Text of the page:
Page  3 "m31 - north, south and west shores, in patches of thick weeds. Whether the golden shiners will maintain themselves is uncertain. Frequent seinings and observations during the next year or so will determine that. Several interesting incidents relative to the survival of this planting of minnows were noted. The first can of minnows planted (on the north shore) swam vigorously away into deeper water. Several minutes later several loud splashes called our attention to this spot. The minnows were returning to shallow waters Many of them would skip along the surface, occasionally jumping completely out of the water. Upon closer examination, a 6 to 8 inch largemouth bass was observed chasing the minnows. It was apparent at the time that several other bass must be chasing these minnows also. Later on, as several hundred minnows were planted in a weed bed along the west shore, a loud splash probably meant the end of another shiner; although we did not see a bass, the sound could not be mistaken. More than an hour after the first minnows were planted along the north shore, several small, scattered schools of shiners were found swimming about in the weeds. Crawfish Section by K. E. Goellner Since crawfish had not been found in seining Little Long Lake, and since there was nothing in the survey data to indicate that crawfish could not survive there, it was decided to plant a number of them with the minnows to determine whether or not crawfish could be established in the lake as bass food. Large numbers of the common pond crawfish,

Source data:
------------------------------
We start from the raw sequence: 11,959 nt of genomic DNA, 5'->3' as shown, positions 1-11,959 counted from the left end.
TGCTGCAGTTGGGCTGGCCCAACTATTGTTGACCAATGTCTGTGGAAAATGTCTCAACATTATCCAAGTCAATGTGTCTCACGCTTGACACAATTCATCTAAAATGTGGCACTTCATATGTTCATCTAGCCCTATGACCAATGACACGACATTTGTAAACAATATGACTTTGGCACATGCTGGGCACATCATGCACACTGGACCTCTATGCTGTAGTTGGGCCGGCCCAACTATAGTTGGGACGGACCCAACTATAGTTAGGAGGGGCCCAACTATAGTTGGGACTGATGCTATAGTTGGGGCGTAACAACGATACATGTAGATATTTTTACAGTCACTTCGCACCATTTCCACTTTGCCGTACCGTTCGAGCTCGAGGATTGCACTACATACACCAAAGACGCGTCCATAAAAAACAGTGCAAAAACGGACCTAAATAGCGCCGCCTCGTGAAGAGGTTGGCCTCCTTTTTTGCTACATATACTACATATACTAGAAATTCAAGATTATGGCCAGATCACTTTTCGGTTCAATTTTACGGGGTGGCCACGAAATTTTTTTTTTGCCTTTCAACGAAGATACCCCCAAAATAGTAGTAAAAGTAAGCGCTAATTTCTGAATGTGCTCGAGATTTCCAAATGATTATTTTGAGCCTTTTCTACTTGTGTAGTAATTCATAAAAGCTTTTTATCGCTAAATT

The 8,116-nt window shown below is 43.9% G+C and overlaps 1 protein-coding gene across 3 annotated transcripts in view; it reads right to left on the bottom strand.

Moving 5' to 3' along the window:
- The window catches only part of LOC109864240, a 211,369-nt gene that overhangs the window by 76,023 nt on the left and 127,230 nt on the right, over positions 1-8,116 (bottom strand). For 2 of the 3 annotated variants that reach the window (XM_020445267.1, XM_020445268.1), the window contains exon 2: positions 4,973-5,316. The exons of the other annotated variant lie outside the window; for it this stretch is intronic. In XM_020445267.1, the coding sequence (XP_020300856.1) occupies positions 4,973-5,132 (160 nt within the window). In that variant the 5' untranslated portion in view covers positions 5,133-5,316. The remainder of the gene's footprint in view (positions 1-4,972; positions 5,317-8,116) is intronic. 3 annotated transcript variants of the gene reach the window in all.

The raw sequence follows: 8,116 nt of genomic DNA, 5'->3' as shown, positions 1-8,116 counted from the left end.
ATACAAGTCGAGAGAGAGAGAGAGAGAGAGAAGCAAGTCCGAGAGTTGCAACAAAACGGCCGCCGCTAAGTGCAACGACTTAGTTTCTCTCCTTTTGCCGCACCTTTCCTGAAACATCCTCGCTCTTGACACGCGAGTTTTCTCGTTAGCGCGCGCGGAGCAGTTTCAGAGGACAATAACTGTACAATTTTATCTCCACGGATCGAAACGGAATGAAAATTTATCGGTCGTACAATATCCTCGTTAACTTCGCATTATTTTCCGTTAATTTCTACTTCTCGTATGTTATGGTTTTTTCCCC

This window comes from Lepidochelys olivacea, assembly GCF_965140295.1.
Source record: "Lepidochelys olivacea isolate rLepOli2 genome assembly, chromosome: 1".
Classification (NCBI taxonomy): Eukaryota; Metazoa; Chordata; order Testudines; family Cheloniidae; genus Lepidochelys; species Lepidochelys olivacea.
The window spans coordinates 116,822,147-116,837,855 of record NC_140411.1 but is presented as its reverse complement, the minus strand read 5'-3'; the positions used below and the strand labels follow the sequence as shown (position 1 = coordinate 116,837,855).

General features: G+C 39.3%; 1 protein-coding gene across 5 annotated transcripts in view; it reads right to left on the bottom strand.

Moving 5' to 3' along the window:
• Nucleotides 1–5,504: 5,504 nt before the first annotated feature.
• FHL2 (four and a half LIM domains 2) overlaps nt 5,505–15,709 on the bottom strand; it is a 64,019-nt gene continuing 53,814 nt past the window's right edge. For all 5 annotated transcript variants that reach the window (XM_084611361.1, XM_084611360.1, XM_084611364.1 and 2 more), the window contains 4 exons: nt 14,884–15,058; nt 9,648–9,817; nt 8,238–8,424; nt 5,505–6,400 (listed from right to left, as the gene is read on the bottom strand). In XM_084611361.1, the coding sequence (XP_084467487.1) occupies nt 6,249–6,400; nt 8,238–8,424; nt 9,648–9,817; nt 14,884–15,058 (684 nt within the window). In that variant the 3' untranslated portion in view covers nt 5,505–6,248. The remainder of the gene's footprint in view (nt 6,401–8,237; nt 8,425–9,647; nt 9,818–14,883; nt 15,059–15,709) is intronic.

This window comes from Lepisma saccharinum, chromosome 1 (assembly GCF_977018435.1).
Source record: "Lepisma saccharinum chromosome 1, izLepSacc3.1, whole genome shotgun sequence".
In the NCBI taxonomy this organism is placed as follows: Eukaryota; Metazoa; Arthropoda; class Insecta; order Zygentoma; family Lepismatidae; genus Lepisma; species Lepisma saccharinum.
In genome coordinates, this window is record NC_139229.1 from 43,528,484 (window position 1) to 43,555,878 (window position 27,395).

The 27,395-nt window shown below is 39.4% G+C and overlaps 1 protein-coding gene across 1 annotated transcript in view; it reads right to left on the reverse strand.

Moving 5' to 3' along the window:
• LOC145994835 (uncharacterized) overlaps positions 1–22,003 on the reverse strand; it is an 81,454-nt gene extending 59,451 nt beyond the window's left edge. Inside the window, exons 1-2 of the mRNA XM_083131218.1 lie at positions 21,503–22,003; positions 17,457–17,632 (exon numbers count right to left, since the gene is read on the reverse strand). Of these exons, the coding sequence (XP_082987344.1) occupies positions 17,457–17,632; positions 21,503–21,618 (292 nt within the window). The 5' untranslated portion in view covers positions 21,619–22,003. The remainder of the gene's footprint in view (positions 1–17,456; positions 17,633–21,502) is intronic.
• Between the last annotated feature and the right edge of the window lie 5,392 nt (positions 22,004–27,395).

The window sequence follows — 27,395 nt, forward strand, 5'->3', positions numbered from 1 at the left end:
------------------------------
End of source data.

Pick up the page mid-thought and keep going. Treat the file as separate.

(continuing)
Page  4 Cambarus immunis, from the Fenton bass rearing ponds were available at the time and seemed suitable for this purpose. They were brought from the ponds to the Drayton Plains hatchery on September 22 and kept overnight in tanks containing running water at a temperature of 540~F The total weight of the crawfish planted was 160 pounds. Five random samples gave an average count of 75 to the pound. On this basis it was estimated that 12,000 crawfish were planted. In length they averaged 2 1/8 inches, ranging from 1 3/8 inches to 2 7/8 inches. Very little difficulty was experienced in transferring the crawfish. They were loaded in eleven 10-gallon milk cans as follows: five cans of 20 pounds (1500) each, six cans of 10 pounds (750) each. All cans were filled with river water at 580F. except one of 20 pounds and another of 10 pounds, which were filled with spring water at Y$F. lNhen we arrived at the lake, the crawfish had been in the cans 6 hours and,o minutes, during which time the 540 water had warmed to 600, the 580 water to 610. Before planting, the crawfish in all cans were gradually tempered over a period of three-quarters of an hour to about 650, the temperature of the lake water. About 5,000 crawfish were then released in the shallow water and 500 in the deeper water at the north end of the lake; the remainder were released along the west and south shores of the lake. We watched the crawfish for about three hours after this release. They lay quite still where released for about an hour before they began to scatter. Not more than one in twenty to twenty-five were dead. Probably at least half of these were dead or dying when loaded. We could see no difference in degree of mortality between crawfish from cans with 1500 and crawfish from cans of 750, nor between crawfish from cans of different water temperatures.

Page  5 Seining for crawfish next spring and summer and examination of the stomachs of fish caught subsequently to planting would be a desirable means of checking the feasibility of such planting. INSTITUTE FOR FISHERIES RESEARCH